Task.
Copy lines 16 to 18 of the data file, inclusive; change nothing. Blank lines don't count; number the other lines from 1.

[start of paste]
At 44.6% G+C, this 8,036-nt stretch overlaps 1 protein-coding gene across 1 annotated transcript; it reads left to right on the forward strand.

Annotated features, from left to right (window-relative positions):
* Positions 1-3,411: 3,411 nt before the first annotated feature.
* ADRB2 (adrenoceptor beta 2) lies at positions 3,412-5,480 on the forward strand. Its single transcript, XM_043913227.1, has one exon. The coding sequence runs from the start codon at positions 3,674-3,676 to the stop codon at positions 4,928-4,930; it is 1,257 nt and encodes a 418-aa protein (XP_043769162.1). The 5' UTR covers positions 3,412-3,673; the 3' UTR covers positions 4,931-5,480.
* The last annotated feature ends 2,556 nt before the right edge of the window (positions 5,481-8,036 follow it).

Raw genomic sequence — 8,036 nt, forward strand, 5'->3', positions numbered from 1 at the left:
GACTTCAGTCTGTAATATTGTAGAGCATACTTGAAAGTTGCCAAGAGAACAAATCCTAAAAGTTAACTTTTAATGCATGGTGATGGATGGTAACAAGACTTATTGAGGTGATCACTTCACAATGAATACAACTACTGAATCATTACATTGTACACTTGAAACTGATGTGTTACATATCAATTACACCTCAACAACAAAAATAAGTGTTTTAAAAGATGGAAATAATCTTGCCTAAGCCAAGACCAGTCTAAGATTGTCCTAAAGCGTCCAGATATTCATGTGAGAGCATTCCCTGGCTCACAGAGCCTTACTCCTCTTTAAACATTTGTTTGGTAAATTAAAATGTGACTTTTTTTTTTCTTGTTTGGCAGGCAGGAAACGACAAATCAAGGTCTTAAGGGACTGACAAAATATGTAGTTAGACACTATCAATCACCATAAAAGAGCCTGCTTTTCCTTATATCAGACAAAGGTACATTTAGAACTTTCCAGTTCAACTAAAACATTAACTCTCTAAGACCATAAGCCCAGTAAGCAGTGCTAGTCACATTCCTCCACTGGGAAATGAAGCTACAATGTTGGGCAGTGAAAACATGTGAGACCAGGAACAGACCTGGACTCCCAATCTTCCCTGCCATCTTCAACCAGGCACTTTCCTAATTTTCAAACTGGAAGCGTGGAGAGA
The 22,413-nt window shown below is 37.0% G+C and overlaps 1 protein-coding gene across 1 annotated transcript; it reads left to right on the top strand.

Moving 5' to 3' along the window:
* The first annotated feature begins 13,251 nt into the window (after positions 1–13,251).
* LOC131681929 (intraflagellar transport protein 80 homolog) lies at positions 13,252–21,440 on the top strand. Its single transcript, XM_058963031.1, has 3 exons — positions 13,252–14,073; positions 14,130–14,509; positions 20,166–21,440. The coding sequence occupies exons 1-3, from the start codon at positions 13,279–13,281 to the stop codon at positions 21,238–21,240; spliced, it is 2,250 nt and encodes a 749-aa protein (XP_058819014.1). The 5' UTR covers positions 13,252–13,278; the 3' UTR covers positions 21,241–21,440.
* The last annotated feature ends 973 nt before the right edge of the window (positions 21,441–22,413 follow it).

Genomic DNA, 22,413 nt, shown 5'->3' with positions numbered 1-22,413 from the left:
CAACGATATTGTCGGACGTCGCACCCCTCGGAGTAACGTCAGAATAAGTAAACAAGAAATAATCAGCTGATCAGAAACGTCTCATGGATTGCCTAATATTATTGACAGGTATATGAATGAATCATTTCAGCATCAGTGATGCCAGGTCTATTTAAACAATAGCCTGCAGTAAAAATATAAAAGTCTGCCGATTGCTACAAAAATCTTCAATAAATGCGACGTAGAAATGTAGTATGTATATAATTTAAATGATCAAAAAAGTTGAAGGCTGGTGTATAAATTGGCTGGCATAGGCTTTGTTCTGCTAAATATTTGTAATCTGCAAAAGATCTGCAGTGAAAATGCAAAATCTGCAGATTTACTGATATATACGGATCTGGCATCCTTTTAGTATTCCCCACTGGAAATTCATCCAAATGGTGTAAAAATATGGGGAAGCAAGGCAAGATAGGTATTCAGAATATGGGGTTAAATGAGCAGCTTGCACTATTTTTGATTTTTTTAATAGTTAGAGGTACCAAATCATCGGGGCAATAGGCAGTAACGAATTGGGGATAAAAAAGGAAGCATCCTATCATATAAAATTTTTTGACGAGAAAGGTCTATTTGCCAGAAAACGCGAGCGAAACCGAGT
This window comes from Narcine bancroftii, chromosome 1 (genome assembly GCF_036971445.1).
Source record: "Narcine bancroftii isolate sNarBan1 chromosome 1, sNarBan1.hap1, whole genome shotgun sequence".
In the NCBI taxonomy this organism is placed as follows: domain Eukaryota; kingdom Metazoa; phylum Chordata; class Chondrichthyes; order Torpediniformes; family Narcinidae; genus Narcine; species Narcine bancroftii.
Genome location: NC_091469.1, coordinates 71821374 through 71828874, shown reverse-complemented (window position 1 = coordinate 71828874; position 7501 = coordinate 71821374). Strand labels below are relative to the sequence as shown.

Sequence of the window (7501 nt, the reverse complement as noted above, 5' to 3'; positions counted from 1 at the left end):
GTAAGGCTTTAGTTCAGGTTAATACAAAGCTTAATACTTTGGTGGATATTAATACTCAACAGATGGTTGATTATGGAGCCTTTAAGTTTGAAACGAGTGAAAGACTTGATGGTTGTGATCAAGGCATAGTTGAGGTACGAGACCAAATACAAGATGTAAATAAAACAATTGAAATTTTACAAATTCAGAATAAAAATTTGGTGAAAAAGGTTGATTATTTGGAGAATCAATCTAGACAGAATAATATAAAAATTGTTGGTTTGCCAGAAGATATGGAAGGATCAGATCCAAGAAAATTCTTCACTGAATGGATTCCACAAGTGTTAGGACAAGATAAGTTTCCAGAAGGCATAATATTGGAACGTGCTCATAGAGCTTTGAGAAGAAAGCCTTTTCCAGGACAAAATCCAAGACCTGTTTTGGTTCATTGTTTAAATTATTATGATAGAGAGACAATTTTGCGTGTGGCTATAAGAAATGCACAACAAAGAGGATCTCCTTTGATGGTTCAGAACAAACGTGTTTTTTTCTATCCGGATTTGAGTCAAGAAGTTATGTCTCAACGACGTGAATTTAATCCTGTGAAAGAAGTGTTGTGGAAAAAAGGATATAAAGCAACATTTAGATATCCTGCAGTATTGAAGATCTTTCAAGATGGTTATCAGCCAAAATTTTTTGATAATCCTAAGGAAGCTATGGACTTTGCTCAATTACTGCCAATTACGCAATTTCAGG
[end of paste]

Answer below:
Source record: "Narcine bancroftii isolate sNarBan1 chromosome 1, sNarBan1.hap1, whole genome shotgun sequence".
In the NCBI taxonomy this organism is placed as follows: domain Eukaryota; kingdom Metazoa; phylum Chordata; class Chondrichthyes; order Torpediniformes; family Narcinidae; genus Narcine; species Narcine bancroftii.
Genome location: NC_091469.1, coordinates 71821374 through 71828874, shown reverse-complemented (window position 1 = coordinate 71828874; position 7501 = coordinate 71821374). Strand labels below are relative to the sequence as shown.